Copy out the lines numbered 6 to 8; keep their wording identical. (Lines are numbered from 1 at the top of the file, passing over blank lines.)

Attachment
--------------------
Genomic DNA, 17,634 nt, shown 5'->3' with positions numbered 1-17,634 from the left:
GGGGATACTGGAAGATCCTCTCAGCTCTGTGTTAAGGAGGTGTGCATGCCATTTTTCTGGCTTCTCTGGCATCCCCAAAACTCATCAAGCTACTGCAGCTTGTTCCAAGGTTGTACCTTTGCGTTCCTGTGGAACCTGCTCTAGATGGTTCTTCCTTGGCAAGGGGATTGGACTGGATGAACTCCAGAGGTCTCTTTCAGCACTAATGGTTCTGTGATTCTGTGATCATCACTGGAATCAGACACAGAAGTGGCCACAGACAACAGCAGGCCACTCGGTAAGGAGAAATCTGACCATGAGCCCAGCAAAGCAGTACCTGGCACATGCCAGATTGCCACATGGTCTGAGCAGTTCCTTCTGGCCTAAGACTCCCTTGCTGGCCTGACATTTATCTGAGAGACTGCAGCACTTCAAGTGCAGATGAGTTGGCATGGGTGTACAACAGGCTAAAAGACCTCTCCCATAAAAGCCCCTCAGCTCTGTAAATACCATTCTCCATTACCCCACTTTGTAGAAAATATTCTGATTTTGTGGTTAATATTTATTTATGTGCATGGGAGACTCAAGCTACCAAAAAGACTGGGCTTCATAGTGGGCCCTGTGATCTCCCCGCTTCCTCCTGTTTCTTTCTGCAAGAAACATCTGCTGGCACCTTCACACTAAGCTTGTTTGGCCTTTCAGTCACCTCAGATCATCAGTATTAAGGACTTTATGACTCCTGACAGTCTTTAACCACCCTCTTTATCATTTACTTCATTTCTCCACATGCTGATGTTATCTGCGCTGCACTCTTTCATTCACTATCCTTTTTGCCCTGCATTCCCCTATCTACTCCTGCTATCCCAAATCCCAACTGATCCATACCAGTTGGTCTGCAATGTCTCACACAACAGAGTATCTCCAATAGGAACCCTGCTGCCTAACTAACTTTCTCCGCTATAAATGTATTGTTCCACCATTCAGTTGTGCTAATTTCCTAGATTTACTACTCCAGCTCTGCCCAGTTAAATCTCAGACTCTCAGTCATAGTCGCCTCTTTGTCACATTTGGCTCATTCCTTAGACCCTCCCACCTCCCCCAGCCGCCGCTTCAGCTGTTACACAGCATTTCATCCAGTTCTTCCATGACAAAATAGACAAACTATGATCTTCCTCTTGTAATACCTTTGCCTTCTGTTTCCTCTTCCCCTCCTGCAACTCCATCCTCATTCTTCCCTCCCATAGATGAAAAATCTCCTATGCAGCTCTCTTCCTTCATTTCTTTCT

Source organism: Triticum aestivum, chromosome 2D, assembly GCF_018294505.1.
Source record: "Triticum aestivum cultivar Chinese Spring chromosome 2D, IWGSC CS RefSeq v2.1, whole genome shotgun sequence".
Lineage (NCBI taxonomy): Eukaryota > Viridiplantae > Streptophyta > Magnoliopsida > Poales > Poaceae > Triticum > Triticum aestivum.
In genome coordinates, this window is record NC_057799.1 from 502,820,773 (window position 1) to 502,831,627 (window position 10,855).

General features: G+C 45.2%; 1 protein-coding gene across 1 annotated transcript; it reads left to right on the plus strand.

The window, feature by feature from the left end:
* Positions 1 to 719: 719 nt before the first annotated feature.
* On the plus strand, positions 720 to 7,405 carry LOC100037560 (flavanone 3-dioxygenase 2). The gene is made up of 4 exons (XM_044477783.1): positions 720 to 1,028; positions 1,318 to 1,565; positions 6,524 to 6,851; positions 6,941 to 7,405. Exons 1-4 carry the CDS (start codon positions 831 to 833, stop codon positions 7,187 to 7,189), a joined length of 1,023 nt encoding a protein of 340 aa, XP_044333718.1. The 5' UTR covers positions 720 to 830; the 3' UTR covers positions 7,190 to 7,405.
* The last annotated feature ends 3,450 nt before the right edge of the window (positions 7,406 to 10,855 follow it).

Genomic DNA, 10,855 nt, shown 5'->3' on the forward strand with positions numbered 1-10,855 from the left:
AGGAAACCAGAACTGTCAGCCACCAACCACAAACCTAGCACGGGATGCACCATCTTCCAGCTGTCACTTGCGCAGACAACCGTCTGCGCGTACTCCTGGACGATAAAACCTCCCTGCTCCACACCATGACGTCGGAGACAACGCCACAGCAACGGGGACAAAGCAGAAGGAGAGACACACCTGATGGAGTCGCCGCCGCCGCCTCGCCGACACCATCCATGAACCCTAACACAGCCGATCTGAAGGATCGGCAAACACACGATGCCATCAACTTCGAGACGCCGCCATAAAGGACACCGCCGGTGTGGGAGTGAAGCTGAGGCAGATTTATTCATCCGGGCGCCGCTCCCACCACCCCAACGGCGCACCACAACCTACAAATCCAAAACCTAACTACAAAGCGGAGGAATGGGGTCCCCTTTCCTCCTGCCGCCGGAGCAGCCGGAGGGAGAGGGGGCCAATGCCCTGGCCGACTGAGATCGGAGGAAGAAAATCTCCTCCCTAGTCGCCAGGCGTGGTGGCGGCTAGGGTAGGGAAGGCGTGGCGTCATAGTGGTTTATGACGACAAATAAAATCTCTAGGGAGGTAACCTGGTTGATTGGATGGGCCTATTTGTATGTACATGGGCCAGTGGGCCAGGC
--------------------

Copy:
In genome coordinates, this window is record NC_057799.1 from 502,820,773 (window position 1) to 502,831,627 (window position 10,855).

General features: G+C 45.2%; 1 protein-coding gene across 1 annotated transcript; it reads left to right on the plus strand.

The window, feature by feature from the left end: